Regulations cannot be enforced, so education and training is key. Family members also need to be trained properly, adds Racicot.

“I ask them to show me the data that training is working, that it has value, and none of them have shown this to me,” Vaillancourt reports. “Also, if you check, a lot of employees never get biosecurity training. It’s very uneven. I understand that not all farms have workers but where they do, it’s not sufficient for the farmer to just tell them what to do. The workers need proper training and to understand the ‘why’ behind the training. You have to motivate them to do what needs to be done, every time.”

EFC confirms that egg farmers are trained on biosecurity (within the on-farm food safety program) by the provincial egg boards and it’s the farmers’ responsibility to train their employees. CFC’s ‘On-Farm Food Safety Program’ has a specific chapter on training farm workers for biosecurity and more. Under the program and its audits, all farm workers must be trained and evaluated, with training records kept for each worker. 

Vaillancourt adds that in Quebec (he’s not sure about other provinces), there are more and more people working on farms who have Spanish as a first language, so this means that training needs to be in that language. “Even for English and French workers,” adds Racicot, “reading capacities are an issue. Videos, clear signs with pictograms, etc. are needed.” 

Automated compliance
Vaillancourt and Racicot believe that in addition to proper training, the future of biosecurity protocol compliance should be in automated barn sensors systems that prevent lapses in compliance through real-time feedback.  

“We’ve been investigating RFID chip technology that is in place in hospitals in contagious settings, where you trigger an alarm if you aren’t in the proper gear or don’t use the hand sanitizer dispenser,” says Vaillancourt. “We did a pilot study and it showed this made a difference on poultry barns. In that study, we put chips in off-farm shoes with employee permission so that an alarm would go off if the shoes were worn past the barn entry (i.e. clean area).”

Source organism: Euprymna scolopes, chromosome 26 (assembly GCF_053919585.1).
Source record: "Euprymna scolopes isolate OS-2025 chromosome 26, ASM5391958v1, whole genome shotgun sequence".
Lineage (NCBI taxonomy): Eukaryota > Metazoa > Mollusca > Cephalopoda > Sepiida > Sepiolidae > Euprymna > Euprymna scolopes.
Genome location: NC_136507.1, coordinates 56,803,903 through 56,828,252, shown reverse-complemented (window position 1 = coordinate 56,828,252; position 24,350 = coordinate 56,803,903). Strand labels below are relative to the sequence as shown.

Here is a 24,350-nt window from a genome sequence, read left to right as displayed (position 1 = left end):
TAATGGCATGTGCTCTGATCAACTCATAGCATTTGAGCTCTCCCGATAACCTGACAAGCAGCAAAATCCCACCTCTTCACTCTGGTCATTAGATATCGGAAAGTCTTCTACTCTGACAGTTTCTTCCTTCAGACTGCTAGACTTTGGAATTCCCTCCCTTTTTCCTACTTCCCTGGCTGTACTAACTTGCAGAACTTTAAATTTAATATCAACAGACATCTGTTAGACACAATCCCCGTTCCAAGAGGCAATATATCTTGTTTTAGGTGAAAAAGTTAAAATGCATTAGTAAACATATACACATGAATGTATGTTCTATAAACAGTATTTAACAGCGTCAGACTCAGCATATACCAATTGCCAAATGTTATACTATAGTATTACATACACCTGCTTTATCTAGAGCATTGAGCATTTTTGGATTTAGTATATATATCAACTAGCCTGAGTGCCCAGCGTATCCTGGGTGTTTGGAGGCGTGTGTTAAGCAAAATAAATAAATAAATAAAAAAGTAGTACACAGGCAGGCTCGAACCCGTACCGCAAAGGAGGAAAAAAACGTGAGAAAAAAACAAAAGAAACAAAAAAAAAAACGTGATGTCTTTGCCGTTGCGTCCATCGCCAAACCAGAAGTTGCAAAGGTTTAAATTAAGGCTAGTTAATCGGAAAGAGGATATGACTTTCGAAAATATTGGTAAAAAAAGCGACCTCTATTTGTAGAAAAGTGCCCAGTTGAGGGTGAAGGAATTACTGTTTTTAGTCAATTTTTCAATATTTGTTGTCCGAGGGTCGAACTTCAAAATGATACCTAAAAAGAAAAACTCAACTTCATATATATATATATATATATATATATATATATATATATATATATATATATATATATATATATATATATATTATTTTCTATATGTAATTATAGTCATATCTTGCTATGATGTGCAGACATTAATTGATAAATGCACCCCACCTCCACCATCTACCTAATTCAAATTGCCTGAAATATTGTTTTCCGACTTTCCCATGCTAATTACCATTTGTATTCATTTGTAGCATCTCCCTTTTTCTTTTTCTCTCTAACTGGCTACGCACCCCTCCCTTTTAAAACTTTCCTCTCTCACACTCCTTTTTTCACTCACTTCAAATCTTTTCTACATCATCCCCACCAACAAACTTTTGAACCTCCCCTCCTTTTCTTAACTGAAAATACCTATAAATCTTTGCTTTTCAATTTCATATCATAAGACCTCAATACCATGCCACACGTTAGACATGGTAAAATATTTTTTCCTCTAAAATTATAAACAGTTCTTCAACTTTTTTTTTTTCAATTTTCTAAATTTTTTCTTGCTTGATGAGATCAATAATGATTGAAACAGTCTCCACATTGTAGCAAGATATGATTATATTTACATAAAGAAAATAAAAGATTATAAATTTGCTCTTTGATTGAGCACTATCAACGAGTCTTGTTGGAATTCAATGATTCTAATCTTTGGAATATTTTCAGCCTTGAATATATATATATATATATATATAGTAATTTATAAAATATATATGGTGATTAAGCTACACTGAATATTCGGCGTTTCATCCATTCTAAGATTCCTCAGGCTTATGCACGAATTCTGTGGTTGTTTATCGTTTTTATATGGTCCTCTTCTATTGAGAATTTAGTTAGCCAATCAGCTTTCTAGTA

In a second study, done with Maximus, a maker of barn control systems, the farm boots are chipped, two antennas are displayed, one in the dirty and one in the clean area. The system monitors boot and hand sanitizing compliance and can trigger an alarm when biosecurity breaches occur. “We’re now working with Maximus to commercialize a system for poultry or pig barns,” says Vaillancourt. “We’re looking at where the RFID antennas need to be placed, and so on.” 

In 2020, Racicot and Vaillancourt presented results of a prototype called the MediHand Trace System (inspired by the system developed by Maximus) at the Poultry Tech Summit in Atlanta, Georgia. On a Quebec egg farm, 254 entries and exits by four employees were recorded for 17 days in 2019. Boots were changed 93 per cent of the time and hands were sanitized 68 per cent. 

For the nine non-compliant shoe events, compliance only increased by 22 per cent after hearing the alarm, and for the 81 non-compliant hand sanitizing event, 32 per cent were corrected after the alarm rang. In the broiler farm trial, boot compliance was total and hand sanitizing compliance was 73 per cent. Out of the 15 non-compliant hand sanitizing occurrences, only one was corrected after the alarm rang.

From these results, Racicot and Vaillancourt conclude that a continuous monitoring system seems to improve biosecurity compliance (almost twice the compliance percentage compared to previous studies) and should be used to reward and motivate employees by providing personal performance and peer comparison data.